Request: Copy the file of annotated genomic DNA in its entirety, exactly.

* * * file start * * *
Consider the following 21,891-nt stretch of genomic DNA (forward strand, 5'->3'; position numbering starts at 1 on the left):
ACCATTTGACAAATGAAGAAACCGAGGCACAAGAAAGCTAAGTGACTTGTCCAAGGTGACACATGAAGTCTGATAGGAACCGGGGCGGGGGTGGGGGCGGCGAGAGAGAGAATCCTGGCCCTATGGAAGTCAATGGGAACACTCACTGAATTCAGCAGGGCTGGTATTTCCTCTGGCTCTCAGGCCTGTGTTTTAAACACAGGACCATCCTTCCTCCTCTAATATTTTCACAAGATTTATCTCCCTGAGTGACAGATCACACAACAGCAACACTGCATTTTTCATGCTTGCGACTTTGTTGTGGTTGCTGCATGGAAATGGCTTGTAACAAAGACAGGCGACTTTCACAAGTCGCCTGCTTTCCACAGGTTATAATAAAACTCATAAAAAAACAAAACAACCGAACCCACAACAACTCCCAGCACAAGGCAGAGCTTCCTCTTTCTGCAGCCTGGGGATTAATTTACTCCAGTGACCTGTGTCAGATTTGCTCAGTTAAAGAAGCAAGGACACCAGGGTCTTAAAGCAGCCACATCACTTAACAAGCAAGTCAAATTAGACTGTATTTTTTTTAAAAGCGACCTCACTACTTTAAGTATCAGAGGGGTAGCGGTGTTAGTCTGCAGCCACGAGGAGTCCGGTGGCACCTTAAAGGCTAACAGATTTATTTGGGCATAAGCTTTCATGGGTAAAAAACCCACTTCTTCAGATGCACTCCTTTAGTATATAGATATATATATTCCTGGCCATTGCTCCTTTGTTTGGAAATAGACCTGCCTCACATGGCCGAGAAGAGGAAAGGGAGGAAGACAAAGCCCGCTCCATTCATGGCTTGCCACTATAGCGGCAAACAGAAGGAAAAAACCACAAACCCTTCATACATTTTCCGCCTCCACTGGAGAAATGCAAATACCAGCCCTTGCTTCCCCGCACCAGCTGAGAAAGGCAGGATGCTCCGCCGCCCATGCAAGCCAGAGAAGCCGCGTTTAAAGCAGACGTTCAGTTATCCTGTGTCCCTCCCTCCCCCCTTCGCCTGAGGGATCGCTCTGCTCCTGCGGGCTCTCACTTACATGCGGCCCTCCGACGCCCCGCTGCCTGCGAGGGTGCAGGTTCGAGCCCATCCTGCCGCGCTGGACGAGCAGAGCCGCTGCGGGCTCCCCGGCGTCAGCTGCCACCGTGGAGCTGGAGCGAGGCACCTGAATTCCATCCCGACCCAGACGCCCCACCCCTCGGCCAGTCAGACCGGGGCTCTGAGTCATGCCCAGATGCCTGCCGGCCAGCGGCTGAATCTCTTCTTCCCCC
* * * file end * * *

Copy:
Consider the following 21,891-nt stretch of genomic DNA (forward strand, 5'->3'; position numbering starts at 1 on the left):
ACCATTTGACAAATGAAGAAACCGAGGCACAAGAAAGCTAAGTGACTTGTCCAAGGTGACACATGAAGTCTGATAGGAACCGGGGCGGGGGTGGGGGCGGCGAGAGAGAGAATCCTGGCCCTATGGAAGTCAATGGGAACACTCACTGAATTCAGCAGGGCTGGTATTTCCTCTGGCTCTCAGGCCTGTGTTTTAAACACAGGACCATCCTTCCTCCTCTAATATTTTCACAAGATTTATCTCCCTGAGTGACAGATCACACAACAGCAACACTGCATTTTTCATGCTTGCGACTTTGTTGTGGTTGCTGCATGGAAATGGCTTGTAACAAAGACAGGCGACTTTCACAAGTCGCCTGCTTTCCACAGGTTATAATAAAACTCATAAAAAAACAAAACAACCGAACCCACAACAACTCCCAGCACAAGGCAGAGCTTCCTCTTTCTGCAGCCTGGGGATTAATTTACTCCAGTGACCTGTGTCAGATTTGCTCAGTTAAAGAAGCAAGGACACCAGGGTCTTAAAGCAGCCACATCACTTAACAAGCAAGTCAAATTAGACTGTATTTTTTTTAAAAGCGACCTCACTACTTTAAGTATCAGAGGGGTAGCGGTGTTAGTCTGCAGCCACGAGGAGTCCGGTGGCACCTTAAAGGCTAACAGATTTATTTGGGCATAAGCTTTCATGGGTAAAAAACCCACTTCTTCAGATGCACTCCTTTAGTATATAGATATATATATTCCTGGCCATTGCTCCTTTGTTTGGAAATAGACCTGCCTCACATGGCCGAGAAGAGGAAAGGGAGGAAGACAAAGCCCGCTCCATTCATGGCTTGCCACTATAGCGGCAAACAGAAGGAAAAAACCACAAACCCTTCATACATTTTCCGCCTCCACTGGAGAAATGCAAATACCAGCCCTTGCTTCCCCGCACCAGCTGAGAAAGGCAGGATGCTCCGCCGCCCATGCAAGCCAGAGAAGCCGCGTTTAAAGCAGACGTTCAGTTATCCTGTGTCCCTCCCTCCCCCCTTCGCCTGAGGGATCGCTCTGCTCCTGCGGGCTCTCACTTACATGCGGCCCTCCGACGCCCCGCTGCCTGCGAGGGTGCAGGTTCGAGCCCATCCTGCCGCGCTGGACGAGCAGAGCCGCTGCGGGCTCCCCGGCGTCAGCTGCCACCGTGGAGCTGGAGCGAGGCACCTGAATTCCATCCCGACCCAGACGCCCCACCCCTCGGCCAGTCAGACCGGGGCTCTGAGTCATGCCCAGATGCCTGCCGGCCAGCGGCTGAATCTCTTCTTCCCCC